“I went walking in the spring,” Hamilton’s Scott Orr sings presciently on his sixth album, Everything. It’s optimistic imagery for an early-March release, but it’s not entirely off base for a collection that seems to be dabbling with its own cautious transition.
From its opening, searching number, “By the Way,” Orr’s latest offering starts off with an ambient, trailing search—exuding a far more driven lyrical side to contrast neatly with the contemplative eponymous chorus. The swaying number picks up eventually, but still holds back on the urge to launch itself fully into things.
“I’ll Do Anything” feels equally equivocating, the cool, confident tone of the chorus tempered by the dreamy laissez-faire rhythm. And so Everything rises and falls, tentatively stepping forward, lunging into stirring musical crescendos and creeping back as another track weaves its way through.
If you’re sensing a pattern—perhaps because you’re gazing out your window as March plays the same game—you’ll recognize Orr’s habit of setting a theme for each of his albums. There’s a dreamy, escapist feel to the tracks, a half-imagined pursuit and a languid back-and-forth that feels entirely comfortable with the slow burn of the innocently flirtatious “Still Waiting.” Paired with “Soulmating” and the cries of “Dada,” as the song fades, comfort just might be what Orr’s getting at—the gentle perks of day to day lifted by more extraordinary moments and the reassuring knowledge that some things are already decided.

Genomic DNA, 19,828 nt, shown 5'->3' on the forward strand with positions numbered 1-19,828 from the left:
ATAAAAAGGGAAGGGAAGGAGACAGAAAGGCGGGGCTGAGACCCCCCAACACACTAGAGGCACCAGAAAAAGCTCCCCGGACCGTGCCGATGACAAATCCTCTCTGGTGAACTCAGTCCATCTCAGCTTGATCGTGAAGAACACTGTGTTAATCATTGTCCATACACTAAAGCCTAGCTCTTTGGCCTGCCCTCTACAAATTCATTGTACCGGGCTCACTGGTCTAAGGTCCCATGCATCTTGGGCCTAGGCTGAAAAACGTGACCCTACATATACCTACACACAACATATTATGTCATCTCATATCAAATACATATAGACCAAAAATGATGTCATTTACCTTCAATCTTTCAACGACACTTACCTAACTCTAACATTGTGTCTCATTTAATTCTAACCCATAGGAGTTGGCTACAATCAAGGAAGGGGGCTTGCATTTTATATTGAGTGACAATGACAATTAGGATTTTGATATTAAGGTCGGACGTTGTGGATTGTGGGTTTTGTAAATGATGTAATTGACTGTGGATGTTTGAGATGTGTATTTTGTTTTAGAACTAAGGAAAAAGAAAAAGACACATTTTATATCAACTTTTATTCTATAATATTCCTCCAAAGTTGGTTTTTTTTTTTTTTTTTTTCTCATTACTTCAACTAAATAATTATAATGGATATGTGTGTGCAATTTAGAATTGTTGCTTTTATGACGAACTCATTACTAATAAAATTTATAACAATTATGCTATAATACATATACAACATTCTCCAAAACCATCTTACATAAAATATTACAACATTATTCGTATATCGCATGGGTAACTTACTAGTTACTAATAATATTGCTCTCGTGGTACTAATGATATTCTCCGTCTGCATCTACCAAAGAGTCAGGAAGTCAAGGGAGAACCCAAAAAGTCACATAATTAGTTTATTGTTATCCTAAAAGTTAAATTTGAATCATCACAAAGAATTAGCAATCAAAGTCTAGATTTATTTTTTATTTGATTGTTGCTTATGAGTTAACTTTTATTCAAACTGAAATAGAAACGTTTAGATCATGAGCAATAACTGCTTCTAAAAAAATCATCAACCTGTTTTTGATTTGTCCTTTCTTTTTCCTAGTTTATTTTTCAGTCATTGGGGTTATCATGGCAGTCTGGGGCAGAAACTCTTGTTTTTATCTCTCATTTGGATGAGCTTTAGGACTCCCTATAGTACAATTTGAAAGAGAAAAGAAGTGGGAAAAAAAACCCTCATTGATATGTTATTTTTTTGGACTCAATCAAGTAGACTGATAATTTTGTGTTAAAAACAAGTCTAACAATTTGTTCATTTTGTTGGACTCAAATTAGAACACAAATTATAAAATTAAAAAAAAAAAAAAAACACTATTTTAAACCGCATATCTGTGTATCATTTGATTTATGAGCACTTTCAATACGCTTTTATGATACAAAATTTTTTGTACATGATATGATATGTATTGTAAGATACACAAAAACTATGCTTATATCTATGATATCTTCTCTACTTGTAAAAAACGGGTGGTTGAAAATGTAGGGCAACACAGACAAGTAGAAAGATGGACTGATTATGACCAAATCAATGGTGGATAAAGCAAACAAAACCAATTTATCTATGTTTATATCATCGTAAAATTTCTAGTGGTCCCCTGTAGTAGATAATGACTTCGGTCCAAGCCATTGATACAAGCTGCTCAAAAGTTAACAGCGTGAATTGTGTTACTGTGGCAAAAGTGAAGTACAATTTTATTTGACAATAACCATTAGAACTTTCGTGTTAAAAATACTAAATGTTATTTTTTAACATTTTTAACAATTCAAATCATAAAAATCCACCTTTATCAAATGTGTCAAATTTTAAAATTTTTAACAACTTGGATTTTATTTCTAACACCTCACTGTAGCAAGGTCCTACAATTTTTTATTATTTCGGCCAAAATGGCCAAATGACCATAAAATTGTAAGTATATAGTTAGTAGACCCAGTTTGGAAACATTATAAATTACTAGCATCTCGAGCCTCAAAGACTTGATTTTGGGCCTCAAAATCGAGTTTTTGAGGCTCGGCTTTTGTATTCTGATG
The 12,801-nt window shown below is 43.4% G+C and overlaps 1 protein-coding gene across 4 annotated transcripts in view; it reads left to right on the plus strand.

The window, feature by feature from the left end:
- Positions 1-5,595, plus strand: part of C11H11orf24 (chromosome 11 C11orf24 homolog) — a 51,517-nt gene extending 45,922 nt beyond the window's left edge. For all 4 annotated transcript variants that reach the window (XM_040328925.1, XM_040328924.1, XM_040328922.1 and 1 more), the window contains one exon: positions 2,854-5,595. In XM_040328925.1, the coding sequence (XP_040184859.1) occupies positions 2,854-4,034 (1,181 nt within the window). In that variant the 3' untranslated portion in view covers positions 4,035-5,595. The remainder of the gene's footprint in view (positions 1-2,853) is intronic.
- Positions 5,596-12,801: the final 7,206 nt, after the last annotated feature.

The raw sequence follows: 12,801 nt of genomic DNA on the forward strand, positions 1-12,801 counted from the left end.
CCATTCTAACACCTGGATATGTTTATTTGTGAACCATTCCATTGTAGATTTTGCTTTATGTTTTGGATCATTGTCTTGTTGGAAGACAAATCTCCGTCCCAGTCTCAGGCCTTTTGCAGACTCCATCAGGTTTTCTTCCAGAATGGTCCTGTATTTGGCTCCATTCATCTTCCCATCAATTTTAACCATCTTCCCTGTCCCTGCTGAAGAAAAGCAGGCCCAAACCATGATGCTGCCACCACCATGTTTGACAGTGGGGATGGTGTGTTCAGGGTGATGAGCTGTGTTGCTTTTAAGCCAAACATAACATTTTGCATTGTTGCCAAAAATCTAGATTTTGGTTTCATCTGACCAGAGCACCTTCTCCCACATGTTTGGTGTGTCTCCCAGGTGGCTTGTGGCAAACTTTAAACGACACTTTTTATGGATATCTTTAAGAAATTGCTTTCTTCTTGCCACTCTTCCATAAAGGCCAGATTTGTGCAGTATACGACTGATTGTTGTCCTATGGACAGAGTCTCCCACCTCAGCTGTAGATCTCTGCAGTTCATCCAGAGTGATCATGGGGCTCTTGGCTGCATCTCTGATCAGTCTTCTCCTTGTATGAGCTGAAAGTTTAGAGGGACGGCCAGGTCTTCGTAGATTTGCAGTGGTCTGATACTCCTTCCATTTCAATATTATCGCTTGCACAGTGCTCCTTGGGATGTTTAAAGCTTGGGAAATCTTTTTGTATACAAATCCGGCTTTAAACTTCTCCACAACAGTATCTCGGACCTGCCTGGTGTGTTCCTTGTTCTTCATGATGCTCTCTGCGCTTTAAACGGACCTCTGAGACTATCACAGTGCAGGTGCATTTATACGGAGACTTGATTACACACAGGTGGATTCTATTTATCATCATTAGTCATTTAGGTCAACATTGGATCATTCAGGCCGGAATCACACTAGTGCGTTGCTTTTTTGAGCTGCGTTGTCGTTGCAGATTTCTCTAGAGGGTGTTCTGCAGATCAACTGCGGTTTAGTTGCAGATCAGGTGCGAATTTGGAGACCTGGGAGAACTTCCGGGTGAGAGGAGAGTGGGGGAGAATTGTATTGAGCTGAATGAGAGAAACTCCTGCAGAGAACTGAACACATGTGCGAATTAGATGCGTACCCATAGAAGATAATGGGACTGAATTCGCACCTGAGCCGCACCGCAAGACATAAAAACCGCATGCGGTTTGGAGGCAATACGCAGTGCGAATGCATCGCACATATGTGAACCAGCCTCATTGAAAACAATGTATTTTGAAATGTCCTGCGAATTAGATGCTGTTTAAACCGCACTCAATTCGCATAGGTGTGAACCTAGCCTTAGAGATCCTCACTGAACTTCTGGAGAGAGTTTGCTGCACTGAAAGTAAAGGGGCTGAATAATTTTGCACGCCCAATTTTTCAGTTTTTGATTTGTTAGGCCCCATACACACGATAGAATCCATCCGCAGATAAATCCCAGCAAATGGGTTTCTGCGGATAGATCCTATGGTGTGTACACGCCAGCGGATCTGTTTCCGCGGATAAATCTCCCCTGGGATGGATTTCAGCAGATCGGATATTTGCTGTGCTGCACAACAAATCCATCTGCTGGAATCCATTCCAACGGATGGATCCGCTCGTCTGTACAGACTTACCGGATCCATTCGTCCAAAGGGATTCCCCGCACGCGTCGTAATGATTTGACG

Even as “Kids” ushers in a bouncing move towards a more full-bodied “The Devil,” there’s none of the flurry that comes with this kind of build. It’s easy, mellow at its core and Orr remains deeply untroubled. “And I love you, like I’m s’pose to/And every minute that’s passing by, I’m trying to try to be good,” he sings over and over with certitude.
While Everything isn’t entirely stripped of worry, the usual rush of spring is held at bay as Orr moves into closer “Always Everything.” The final, peaceful notes acknowledging that sometimes there’s no need to jump into the season and make the most of it. Realizing that sometimes you’ve already got what you need, bundled in at home with you.
Top Tracks: “Kids”; “Try to Be Good”
Rating: Proud Hoot (Really Good)